How to make passwords safe and strong
A good password is one that’s easy to remember, but a strong password requires a little more effort.
“Given the speed and power of today’s computers, it is very hard to create a real good password,” said Doug Ford, owner of CSRgroup, computer security consultants. “Most people who crack passwords or create password-cracking tools or programs know the tricks people like to use, such as using things from their life such as names and birth dates, and then appending characters to the end of those words.”
Noted computer security expert Bruce Schneier suggests that you should pick a sentence that you can remember, such as “On the last day of high school I got a blue car” and create a password from that, such as: Otld0hS1gAbc.
Another option is to use a password manager to create and store strong passwords, Ford said: “The only password you would need to remember in that case would be the one to unlock the password manager application. These applications can create passwords such as 7$Ghi2!-naP4V), which no one can remember but are very difficult to crack.”
Longer is better for a strong password.
“The longer the password, the more time it would take a program to crack it. So make the password as long as you can and still be able to remember it. The example above based on the sentence is 12 characters. That is probably the minimum length,” Ford said.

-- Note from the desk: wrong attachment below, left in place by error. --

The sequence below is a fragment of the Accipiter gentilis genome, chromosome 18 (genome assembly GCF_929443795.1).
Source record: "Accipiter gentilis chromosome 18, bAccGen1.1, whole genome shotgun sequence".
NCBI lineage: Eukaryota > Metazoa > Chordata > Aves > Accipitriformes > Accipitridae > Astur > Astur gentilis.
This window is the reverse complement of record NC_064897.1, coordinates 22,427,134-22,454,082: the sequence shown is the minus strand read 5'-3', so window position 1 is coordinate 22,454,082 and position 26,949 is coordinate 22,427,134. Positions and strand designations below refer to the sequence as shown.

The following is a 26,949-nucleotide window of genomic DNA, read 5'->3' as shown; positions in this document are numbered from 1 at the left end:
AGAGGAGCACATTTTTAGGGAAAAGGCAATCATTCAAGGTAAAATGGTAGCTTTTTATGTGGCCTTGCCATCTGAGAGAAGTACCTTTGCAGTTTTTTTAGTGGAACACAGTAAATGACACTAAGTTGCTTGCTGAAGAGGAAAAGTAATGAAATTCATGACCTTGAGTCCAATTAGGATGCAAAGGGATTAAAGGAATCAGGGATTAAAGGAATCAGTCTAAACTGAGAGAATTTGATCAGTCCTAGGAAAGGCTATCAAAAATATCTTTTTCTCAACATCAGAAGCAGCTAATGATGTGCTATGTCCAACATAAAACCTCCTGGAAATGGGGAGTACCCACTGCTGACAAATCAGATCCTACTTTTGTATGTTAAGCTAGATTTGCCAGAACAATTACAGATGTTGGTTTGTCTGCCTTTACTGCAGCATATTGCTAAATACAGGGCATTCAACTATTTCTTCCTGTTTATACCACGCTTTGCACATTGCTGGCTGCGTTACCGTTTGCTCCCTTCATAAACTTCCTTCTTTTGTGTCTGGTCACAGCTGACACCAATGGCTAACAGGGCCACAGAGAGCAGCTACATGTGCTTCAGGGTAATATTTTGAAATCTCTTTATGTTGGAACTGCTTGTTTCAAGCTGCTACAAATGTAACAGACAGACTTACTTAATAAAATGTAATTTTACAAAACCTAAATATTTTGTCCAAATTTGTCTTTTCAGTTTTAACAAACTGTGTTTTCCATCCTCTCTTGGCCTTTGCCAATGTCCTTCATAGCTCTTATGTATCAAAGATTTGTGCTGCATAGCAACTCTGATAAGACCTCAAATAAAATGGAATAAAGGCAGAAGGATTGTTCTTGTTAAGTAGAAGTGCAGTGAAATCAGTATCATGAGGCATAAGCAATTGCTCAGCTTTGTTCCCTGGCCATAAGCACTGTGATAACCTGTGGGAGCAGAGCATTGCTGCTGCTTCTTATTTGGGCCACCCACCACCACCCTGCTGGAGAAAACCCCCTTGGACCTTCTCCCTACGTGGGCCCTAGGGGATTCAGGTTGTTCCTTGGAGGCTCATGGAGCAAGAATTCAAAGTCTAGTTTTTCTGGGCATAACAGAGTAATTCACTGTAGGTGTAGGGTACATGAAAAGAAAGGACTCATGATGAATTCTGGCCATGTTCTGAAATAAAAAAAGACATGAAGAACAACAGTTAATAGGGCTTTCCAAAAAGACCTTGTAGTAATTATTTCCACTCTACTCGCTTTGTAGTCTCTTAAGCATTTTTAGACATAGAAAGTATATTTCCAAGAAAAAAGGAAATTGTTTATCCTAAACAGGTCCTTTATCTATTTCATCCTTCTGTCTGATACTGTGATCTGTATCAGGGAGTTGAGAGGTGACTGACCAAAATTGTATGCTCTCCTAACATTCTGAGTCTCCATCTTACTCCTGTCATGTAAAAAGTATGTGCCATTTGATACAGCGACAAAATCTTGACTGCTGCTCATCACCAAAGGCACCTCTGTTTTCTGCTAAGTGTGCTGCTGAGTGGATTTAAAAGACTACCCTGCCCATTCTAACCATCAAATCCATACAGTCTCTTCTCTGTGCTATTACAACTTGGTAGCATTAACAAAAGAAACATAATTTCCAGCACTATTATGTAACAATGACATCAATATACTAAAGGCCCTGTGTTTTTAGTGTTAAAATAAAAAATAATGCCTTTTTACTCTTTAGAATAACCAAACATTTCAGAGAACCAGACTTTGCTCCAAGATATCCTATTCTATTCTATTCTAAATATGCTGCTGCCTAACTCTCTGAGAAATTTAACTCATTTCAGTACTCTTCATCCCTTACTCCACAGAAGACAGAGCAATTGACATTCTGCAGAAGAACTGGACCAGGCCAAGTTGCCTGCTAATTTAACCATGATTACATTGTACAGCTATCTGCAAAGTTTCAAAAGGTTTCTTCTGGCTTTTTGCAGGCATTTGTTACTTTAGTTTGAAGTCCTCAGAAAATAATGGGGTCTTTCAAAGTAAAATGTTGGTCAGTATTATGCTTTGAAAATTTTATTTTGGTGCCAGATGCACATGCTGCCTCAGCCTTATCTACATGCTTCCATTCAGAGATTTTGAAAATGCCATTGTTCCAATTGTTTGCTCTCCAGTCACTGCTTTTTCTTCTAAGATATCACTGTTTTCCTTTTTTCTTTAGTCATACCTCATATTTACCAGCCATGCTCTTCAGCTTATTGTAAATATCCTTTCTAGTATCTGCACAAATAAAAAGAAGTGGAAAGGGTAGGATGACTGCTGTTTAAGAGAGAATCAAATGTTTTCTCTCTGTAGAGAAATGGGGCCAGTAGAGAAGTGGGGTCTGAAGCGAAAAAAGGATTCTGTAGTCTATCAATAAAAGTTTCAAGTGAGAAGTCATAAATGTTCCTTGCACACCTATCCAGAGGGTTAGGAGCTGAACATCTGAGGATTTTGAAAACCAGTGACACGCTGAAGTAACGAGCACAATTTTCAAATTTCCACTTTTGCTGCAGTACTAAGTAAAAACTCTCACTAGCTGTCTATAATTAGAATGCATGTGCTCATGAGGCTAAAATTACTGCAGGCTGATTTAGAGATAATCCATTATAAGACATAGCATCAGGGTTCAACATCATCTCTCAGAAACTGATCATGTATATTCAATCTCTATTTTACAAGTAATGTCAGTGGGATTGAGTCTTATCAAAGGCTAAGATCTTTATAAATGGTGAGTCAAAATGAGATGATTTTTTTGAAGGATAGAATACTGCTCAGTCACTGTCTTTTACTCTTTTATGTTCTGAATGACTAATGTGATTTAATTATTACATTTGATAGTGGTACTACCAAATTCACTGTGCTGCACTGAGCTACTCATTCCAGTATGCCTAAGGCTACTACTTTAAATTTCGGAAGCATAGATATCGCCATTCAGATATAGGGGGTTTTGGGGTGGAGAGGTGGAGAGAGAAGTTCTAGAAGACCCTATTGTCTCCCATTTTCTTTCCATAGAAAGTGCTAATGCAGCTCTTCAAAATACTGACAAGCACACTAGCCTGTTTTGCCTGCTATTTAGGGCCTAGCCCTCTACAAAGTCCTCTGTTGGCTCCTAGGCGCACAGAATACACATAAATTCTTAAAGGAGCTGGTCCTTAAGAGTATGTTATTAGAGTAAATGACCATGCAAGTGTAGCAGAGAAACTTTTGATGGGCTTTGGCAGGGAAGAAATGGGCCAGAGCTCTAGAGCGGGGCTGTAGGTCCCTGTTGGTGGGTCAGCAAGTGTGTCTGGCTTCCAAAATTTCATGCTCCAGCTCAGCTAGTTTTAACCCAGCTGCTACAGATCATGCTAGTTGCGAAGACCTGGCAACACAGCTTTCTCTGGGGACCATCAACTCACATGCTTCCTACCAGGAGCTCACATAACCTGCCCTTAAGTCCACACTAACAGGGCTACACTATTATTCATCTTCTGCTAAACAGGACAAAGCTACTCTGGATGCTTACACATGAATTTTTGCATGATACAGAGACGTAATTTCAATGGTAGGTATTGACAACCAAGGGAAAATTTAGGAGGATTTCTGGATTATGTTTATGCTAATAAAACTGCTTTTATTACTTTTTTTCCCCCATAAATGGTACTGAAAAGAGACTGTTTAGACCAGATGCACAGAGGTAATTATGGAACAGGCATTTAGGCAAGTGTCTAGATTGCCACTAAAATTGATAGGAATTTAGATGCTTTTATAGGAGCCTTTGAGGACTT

The more variation you have in a password the harder it will be to break.
“Use a combination of upper- and lowercase letters as well as numbers and symbols. Also, don’t just add an exclamation point to the beginning or end of your password or add 123 to the end and call it a day. Any decent password cracker will try those combinations pretty early on,” Ford said.
When you craft that perfect password, resist the temptation to use it for everything.
“Ideally, you don’t want to reuse the same passwords on multiple sites. If you use the same password to login to Facebook and your Gmail account, and Facebook gets hacked, they could gain access to your email account as well. Not to mention if you use the same password to access your bank account online,” said Ford.
What to avoid
Now that you know what makes a good password, there are also things to avoid such as “you or your family’s personal information. Names, dates, team names, favorite car, etc. Anything that could be realistically discovered about you or your family from social media or public records searches should be avoided,” Ford said.
Also avoid words that appear in the dictionary.
“Most people that crack passwords have huge lists of words and standard permutations (substituting zeros for the letter O or adding 123 to the end, for example) that they use. I have a standard password list of over 1 million words and permutations. If a password is in that list or has a common permutation, I can crack it in minutes,” he said.
If you use sites that offer two-factor authentication like Gmail, PayPal and eBay, use it.
“Two-factor authentication combines two things, normally something you have and something you know, as a form of authentication. Take an ATM for example. It uses two-factor authentication. I have my credit card and I know my PIN,” Ford said. “This authentication makes it much more difficult to break into a user’s account, since the hacker would not only need the ‘something I know,’ my password, for example, but also the ‘something I have,’ such as my key fob that produces a one-time PIN that I need to enter on the site to gain access.”
Like most people, Ford hates “to arbitrarily change my password every 30, 60 or 90 days. If you have a good, strong password, there is no need to change it unless you know it was compromised somewhere.”